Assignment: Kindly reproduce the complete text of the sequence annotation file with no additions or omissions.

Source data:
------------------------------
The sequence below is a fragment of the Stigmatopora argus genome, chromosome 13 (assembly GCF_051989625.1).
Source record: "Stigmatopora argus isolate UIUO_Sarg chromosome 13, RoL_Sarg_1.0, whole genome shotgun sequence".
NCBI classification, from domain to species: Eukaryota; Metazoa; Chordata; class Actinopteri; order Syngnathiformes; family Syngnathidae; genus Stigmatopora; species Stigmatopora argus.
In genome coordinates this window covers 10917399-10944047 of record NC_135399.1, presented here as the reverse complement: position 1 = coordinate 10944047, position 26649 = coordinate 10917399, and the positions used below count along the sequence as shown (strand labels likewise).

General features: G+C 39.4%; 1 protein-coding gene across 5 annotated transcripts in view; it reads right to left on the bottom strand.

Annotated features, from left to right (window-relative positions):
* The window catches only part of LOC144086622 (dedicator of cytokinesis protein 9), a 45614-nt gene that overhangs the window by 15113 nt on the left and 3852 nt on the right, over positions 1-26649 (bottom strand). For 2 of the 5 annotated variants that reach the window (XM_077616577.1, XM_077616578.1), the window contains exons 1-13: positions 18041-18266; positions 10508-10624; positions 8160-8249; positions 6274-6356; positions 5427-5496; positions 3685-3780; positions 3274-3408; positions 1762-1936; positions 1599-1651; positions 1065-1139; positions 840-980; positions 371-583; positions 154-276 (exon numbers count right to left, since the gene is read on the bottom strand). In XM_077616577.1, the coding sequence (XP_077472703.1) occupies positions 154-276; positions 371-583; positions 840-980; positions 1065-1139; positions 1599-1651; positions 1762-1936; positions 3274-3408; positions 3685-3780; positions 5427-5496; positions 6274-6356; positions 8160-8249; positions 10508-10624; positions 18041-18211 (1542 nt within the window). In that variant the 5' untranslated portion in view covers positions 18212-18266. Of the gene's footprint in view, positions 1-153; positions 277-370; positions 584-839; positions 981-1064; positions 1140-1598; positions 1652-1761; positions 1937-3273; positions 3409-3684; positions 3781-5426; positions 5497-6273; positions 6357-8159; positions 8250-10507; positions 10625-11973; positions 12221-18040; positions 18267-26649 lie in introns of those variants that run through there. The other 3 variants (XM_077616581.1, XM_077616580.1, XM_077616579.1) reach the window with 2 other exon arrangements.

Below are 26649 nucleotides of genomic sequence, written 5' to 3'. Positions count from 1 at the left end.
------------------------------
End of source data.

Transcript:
The sequence below is a fragment of the Stigmatopora argus genome, chromosome 13 (assembly GCF_051989625.1).
Source record: "Stigmatopora argus isolate UIUO_Sarg chromosome 13, RoL_Sarg_1.0, whole genome shotgun sequence".
NCBI classification, from domain to species: Eukaryota; Metazoa; Chordata; class Actinopteri; order Syngnathiformes; family Syngnathidae; genus Stigmatopora; species Stigmatopora argus.
In genome coordinates this window covers 10917399-10944047 of record NC_135399.1, presented here as the reverse complement: position 1 = coordinate 10944047, position 26649 = coordinate 10917399, and the positions used below count along the sequence as shown (strand labels likewise).

General features: G+C 39.4%; 1 protein-coding gene across 5 annotated transcripts in view; it reads right to left on the bottom strand.

Annotated features, from left to right (window-relative positions):
* The window catches only part of LOC144086622 (dedicator of cytokinesis protein 9), a 45614-nt gene that overhangs the window by 15113 nt on the left and 3852 nt on the right, over positions 1-26649 (bottom strand). For 2 of the 5 annotated variants that reach the window (XM_077616577.1, XM_077616578.1), the window contains exons 1-13: positions 18041-18266; positions 10508-10624; positions 8160-8249; positions 6274-6356; positions 5427-5496; positions 3685-3780; positions 3274-3408; positions 1762-1936; positions 1599-1651; positions 1065-1139; positions 840-980; positions 371-583; positions 154-276 (exon numbers count right to left, since the gene is read on the bottom strand). In XM_077616577.1, the coding sequence (XP_077472703.1) occupies positions 154-276; positions 371-583; positions 840-980; positions 1065-1139; positions 1599-1651; positions 1762-1936; positions 3274-3408; positions 3685-3780; positions 5427-5496; positions 6274-6356; positions 8160-8249; positions 10508-10624; positions 18041-18211 (1542 nt within the window). In that variant the 5' untranslated portion in view covers positions 18212-18266. Of the gene's footprint in view, positions 1-153; positions 277-370; positions 584-839; positions 981-1064; positions 1140-1598; positions 1652-1761; positions 1937-3273; positions 3409-3684; positions 3781-5426; positions 5497-6273; positions 6357-8159; positions 8250-10507; positions 10625-11973; positions 12221-18040; positions 18267-26649 lie in introns of those variants that run through there. The other 3 variants (XM_077616581.1, XM_077616580.1, XM_077616579.1) reach the window with 2 other exon arrangements.

Below are 26649 nucleotides of genomic sequence, written 5' to 3'. Positions count from 1 at the left end.